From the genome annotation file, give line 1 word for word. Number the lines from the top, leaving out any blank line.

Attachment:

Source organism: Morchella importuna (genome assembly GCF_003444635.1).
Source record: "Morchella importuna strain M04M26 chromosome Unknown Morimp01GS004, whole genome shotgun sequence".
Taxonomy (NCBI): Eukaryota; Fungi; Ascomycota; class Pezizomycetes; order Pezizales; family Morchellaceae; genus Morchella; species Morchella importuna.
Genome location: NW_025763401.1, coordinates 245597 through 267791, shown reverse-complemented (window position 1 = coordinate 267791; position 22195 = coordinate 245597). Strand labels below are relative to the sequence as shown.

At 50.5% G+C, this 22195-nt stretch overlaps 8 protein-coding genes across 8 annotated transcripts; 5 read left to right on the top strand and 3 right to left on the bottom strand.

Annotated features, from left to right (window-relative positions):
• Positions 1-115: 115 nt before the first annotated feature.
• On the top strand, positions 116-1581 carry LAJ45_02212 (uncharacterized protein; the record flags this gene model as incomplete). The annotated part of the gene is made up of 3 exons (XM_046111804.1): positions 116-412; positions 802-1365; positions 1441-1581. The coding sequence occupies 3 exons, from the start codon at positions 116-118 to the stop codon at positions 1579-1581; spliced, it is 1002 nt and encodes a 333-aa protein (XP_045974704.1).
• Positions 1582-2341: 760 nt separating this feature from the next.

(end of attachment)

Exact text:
Source organism: Morchella importuna (genome assembly GCF_003444635.1).